Earwigs: The creepy, crawler is making its presence known around Central Iowa

Marlys BarkerNevada
Journal Editor
Earwigs: The creepy, crawler is making its presence known around Central Iowa

Summer hit in the past two weeks, and the onslaught of the earwig population hit right along with it. What is it about these creepy little black bugs, with the pincers on the front, that brings them on so heavily at this time of year? Why do they invade our homes and porches? Are they dangerous? This article will help you better understand this one sign of warm weather that most of us could do without.

“Every day I pick at least a dozen (earwigs) out of our pool. I’ve never seen so many in my life! What is up with them?,” asked Laura Melton of Nevada.

“I picked up a washcloth off of the bathroom counter and three fell out…so naturally I drowned them in the sink,” said Tiffany Cornelius of Iowa Falls, a former Nevada Journal/Tri-County Times reporter. “Everything I’ve read says they like cold, damp places. So bathrooms and kitchens and basements make sense, but we’ve been finding them in every room. Ugh!”

The earwig, according to Donald R. Lewis, professor in the Department of Entomology at Iowa State University, has a much higher population in Iowa the past few years than it did previously thanks to the region’s wetter than normal springs.

“This is weather-driven,” Lewis points out. “In drought years, and especially after a series of drought years, the (earwig) population is very low.”

The most common earwig, Lewis said, is the European earwig, an exotic species that is now found nationwide here. Earwigs are an insect, but are in a separate group and not closely related to other kinds of insects, Lewis explained. They have their own insect order and are recognized by those large pincers on the end of their abdomens. “Though earwigs have wings in the adult stage, they rarely fly,” he said. “They are active at night and better runners than they are fliers.”

Earwigs are most commonly found in damp outdoor locations, because they feed off decaying organic matter and small insects. But unfortunately, many people are seeing them in homes, and Lewis said there is bad news and good news about finding them in your dwelling.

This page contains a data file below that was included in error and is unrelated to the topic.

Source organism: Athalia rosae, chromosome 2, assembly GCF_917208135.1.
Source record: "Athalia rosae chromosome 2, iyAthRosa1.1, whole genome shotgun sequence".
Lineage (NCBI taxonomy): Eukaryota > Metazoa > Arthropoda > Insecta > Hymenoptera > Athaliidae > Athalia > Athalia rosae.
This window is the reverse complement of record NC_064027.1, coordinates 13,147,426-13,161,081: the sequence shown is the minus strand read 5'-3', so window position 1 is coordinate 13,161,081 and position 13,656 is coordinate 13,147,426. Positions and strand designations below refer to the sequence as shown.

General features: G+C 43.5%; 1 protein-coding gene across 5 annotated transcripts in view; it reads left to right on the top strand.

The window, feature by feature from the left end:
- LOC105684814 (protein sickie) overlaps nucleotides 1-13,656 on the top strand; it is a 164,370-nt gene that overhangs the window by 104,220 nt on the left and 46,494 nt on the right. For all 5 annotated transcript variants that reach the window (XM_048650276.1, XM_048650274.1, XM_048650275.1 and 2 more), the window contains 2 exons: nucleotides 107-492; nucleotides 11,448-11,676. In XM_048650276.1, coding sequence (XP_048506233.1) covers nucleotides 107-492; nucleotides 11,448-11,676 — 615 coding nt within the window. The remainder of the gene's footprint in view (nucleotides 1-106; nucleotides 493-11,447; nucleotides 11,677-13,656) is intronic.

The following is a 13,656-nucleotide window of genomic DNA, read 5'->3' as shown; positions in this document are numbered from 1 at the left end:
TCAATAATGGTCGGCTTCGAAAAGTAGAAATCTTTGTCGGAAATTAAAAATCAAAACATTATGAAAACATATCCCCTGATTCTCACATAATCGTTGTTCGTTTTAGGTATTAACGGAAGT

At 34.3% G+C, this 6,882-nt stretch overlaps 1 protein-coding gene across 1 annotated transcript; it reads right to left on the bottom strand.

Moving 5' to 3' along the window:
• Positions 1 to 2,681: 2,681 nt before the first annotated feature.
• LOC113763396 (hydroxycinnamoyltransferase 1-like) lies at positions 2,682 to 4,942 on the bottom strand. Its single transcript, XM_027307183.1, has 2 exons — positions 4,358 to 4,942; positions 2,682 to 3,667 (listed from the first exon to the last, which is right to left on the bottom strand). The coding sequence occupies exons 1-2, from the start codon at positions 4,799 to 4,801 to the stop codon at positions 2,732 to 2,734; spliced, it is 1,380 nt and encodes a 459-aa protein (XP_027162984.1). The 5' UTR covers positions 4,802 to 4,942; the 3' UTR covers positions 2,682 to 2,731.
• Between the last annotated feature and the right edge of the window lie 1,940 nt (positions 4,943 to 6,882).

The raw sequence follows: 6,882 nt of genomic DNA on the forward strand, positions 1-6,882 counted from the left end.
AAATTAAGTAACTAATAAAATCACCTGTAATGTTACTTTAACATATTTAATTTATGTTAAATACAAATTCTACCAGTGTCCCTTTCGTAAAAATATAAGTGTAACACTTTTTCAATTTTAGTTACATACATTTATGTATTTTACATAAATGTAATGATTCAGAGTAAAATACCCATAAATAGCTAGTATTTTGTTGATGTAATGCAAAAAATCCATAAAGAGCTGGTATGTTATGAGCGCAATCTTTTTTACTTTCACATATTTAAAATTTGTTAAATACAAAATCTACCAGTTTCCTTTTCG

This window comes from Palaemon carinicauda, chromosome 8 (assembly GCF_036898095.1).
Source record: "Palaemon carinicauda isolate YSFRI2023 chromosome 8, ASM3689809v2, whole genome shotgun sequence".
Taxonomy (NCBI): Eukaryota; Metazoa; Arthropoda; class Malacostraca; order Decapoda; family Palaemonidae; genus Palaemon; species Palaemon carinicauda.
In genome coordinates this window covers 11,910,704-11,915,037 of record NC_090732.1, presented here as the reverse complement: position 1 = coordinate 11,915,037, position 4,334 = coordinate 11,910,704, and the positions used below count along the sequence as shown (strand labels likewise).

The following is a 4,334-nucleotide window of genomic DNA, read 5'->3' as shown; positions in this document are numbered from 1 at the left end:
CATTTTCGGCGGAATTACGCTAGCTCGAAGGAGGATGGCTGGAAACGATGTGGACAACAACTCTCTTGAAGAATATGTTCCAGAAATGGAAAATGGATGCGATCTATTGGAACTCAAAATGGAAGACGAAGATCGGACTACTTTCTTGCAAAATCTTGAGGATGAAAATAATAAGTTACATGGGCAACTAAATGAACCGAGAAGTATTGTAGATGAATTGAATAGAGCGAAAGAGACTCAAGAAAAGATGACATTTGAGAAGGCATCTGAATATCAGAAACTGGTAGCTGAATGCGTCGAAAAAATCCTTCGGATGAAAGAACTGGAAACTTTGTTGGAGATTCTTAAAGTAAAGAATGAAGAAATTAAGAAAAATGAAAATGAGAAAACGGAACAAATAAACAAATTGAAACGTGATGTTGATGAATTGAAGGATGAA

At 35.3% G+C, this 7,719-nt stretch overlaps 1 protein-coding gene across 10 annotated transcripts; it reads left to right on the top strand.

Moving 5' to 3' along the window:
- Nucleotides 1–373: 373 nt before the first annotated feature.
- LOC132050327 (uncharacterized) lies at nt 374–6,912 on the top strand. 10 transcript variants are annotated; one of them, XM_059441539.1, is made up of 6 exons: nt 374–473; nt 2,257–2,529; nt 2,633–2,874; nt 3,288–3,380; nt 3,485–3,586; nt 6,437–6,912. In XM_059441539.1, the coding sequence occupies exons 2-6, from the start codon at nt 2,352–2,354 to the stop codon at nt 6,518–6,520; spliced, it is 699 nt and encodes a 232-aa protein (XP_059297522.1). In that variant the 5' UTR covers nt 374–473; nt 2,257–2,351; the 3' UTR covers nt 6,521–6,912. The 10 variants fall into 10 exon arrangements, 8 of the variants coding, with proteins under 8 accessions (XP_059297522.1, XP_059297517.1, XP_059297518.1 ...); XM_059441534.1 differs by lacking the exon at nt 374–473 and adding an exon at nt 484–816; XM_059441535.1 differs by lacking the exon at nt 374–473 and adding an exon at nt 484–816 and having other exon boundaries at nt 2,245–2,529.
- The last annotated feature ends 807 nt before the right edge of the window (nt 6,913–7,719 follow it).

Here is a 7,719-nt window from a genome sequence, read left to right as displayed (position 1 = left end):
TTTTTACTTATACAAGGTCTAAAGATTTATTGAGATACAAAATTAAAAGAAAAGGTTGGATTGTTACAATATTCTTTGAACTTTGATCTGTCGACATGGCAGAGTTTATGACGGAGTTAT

Among the bad news is the fact that they’re difficult to control. “Earwigs don’t travel in a certain, treatable space, and they don’t go back to hide in the same spot,” Lewis said. “So spraying indoors (such as a light spray to every edge and corner of the room) is not recommended.” He said while people can spray door thresholds, the cracks between foundation and siding and other cracks and gaps are where they come in, a spray in one place may not always work.

Dave Knudson, president of Preferred Pest Management, Inc., of Ames, said when they get calls about earwigs, which he refers to as “accidental invaders,” they have a two-fold approach for treatment.

“We power-spray around the outside of the house along and close to the foundation to create a barrier from further invasion. Indoors we apply a very low-odor product ‘crack and crevice’ along baseboards and openings to outdoors to take care of the pests that have come inside.”

He said the products used to control earwigs and several other common insects are found by many people to be almost odorless. “The application (of the chemical) is limited to where it is most useful, which makes it most effective with the least environmental impact.”

The most important good news about earwigs, Lewis points out, is that they are generally harmless. “Earwigs do not feed on the house structure, furniture, fabrics, people or pets. They are harmless except for the annoyance of being inside where we don’t want them. Earwigs may cause minor damage to flowers and plants,” he said, but “they cannot bite or sting, and they do not carry diseases.”

Lewis agreed with Knudson about the earwig as an “accidental invader.” Lewis said they are an outdoor insect that wanders inside by mistake through cracks and gaps, and the only reason they stay is that they can’t find their way back out. “They wander around the house til they desiccate and die… they’re not after anything.” Furthermore, Lewis said, a person could never raise earwigs indoors, because it is too dry. And this, he said, “explains why they congregate in tubs and sinks and around drains — moisture.”

Lewis said because the wandering earwigs that have come into one’s home are hard to manage; his best suggestion is to sweep or vacuum them up and discard.

Knudson said homeowners would be wise to eliminate moist conditions around their house. “Rake and remove dead materials away from the house,” he said, like mulch, dead leaves, firewood or other rotting organic materials that they feed on.

If people want to call for help, Knudson said he’s always happy to help. “We are happy to take calls or emails for more information or to request a quote/appointment for service,” he said, noting that the treatments for earwigs are usually done in the spring and fall.

Spring and fall are the critical times, Lewis agrees, because these are the times the ground is moister. “In general we see more earwigs in the spring and fall when the ground is moister, though up against the house, where there are mulch and watered plants, they are active and abundant all summer as well.”